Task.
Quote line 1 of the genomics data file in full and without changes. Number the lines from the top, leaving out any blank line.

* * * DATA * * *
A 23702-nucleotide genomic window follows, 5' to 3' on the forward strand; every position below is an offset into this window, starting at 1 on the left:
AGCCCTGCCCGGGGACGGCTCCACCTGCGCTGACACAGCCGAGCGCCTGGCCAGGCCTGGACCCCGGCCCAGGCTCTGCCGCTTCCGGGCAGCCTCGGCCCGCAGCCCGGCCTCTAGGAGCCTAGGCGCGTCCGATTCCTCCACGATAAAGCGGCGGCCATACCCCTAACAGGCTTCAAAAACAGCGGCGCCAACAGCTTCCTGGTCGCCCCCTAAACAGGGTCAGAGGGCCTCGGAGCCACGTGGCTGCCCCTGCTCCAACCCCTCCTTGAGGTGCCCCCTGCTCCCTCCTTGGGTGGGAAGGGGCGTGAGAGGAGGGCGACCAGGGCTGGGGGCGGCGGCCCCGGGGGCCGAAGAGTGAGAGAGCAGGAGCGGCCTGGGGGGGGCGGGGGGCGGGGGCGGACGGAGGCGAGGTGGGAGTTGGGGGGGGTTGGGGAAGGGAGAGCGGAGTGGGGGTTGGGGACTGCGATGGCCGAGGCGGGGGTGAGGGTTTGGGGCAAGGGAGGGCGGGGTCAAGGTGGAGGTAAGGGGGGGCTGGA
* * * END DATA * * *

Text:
A 23702-nucleotide genomic window follows, 5' to 3' on the forward strand; every position below is an offset into this window, starting at 1 on the left: